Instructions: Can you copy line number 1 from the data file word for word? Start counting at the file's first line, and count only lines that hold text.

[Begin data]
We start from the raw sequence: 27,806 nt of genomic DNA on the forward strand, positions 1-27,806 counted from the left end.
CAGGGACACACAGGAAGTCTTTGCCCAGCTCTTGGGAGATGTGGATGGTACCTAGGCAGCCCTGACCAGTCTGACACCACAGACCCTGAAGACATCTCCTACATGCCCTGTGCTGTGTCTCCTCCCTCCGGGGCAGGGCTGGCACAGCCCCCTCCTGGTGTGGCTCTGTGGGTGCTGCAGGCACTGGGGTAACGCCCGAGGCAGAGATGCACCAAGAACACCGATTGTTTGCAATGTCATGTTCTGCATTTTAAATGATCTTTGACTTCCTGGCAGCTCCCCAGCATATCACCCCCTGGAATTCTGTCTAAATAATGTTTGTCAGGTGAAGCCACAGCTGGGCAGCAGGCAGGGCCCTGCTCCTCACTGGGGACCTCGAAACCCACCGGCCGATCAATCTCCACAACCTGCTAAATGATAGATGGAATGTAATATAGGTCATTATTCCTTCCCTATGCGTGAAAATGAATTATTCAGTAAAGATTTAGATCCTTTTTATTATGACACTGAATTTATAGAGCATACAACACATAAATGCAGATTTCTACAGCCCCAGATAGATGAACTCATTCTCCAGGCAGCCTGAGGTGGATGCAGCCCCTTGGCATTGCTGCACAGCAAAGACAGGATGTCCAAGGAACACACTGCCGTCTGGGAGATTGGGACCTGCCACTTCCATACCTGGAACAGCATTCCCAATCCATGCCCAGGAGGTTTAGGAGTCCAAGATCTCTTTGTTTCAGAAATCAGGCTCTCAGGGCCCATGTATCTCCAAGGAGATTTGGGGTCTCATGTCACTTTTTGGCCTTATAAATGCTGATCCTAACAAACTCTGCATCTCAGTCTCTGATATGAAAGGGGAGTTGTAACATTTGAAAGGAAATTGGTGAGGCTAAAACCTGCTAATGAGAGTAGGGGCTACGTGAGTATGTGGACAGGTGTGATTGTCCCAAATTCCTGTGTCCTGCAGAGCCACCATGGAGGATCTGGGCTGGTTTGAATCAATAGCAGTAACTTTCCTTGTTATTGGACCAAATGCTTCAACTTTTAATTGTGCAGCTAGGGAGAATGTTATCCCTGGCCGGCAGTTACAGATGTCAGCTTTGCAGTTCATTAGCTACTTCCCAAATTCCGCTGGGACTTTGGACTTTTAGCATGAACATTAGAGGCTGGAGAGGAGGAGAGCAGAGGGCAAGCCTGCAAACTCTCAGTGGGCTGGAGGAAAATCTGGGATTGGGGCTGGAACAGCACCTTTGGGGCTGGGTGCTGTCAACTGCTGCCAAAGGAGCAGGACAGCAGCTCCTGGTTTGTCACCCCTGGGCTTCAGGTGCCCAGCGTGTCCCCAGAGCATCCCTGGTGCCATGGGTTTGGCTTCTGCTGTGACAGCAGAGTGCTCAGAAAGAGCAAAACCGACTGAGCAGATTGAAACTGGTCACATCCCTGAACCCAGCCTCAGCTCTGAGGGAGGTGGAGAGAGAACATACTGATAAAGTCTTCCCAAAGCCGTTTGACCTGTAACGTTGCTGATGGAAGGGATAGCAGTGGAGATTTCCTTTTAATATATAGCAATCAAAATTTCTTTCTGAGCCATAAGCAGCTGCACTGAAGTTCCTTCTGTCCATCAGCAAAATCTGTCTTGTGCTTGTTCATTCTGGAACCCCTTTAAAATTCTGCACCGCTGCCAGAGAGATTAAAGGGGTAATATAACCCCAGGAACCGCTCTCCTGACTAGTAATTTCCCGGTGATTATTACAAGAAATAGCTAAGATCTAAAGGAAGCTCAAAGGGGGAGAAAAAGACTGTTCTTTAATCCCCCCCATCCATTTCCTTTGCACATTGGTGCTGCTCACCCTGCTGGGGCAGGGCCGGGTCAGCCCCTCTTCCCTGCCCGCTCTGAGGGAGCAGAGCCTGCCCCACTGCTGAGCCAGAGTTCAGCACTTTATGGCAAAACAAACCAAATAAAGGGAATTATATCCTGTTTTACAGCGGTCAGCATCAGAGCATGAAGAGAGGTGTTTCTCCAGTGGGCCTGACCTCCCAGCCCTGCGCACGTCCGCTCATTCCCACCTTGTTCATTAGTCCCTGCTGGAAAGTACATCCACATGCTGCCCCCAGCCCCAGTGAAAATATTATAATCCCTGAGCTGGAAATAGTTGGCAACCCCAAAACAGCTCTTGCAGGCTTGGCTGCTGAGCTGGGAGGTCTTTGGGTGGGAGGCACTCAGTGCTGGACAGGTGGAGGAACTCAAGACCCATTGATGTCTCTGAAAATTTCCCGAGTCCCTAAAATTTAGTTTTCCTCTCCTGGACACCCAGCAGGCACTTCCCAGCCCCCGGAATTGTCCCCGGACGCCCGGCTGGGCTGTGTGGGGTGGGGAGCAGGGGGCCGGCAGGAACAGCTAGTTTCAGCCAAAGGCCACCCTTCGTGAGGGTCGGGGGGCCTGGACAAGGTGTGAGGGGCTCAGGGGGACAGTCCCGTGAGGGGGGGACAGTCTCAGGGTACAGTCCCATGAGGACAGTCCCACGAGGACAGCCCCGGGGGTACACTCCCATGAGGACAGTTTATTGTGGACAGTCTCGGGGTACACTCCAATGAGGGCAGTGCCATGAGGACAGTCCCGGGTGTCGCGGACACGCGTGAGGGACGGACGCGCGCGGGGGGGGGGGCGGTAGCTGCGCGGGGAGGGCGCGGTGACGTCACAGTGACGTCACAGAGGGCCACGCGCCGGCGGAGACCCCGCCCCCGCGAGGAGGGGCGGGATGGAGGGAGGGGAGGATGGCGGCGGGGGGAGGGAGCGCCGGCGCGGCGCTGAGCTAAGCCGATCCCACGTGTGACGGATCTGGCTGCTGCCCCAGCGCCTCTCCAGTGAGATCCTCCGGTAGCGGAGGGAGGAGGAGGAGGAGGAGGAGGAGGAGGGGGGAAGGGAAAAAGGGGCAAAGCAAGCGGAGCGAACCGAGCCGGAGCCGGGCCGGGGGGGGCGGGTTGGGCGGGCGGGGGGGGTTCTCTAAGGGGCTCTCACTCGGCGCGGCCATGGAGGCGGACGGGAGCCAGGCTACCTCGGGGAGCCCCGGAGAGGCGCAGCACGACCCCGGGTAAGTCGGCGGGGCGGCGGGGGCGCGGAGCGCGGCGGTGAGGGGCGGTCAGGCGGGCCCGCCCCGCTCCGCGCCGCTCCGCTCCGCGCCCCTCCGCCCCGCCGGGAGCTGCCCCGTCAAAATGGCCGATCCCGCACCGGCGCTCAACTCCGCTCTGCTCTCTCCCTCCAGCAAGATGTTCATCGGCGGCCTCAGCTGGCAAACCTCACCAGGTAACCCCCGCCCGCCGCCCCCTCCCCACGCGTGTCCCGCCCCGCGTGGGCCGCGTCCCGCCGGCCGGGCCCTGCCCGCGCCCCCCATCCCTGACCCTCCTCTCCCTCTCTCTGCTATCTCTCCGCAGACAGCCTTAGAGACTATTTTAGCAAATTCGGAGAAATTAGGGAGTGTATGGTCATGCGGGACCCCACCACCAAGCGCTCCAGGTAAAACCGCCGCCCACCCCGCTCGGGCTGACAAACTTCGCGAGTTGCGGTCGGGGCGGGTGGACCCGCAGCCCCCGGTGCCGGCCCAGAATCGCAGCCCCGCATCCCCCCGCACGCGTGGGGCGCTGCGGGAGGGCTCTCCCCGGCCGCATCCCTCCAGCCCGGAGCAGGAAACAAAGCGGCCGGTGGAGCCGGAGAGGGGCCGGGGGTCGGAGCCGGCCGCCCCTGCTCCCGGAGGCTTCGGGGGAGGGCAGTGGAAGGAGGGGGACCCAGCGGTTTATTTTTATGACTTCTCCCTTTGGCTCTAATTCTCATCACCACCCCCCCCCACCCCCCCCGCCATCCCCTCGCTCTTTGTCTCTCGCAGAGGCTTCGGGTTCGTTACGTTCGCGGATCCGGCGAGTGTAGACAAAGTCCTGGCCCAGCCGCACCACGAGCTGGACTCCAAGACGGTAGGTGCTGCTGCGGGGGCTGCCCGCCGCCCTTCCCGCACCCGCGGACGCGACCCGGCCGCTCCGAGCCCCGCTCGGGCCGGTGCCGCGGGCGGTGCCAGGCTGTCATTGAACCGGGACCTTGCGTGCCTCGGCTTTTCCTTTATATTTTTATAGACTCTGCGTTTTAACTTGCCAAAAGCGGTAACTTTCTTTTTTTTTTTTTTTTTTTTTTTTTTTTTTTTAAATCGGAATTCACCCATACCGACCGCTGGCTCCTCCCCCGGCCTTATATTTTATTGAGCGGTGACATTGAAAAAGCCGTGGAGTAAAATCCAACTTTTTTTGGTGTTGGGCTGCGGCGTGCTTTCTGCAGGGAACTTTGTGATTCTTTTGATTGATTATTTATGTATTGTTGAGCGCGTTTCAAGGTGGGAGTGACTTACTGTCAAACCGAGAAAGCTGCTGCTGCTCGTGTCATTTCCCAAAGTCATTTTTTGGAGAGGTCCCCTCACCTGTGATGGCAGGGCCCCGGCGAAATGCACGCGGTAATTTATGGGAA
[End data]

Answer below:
We start from the raw sequence: 27,806 nt of genomic DNA on the forward strand, positions 1-27,806 counted from the left end.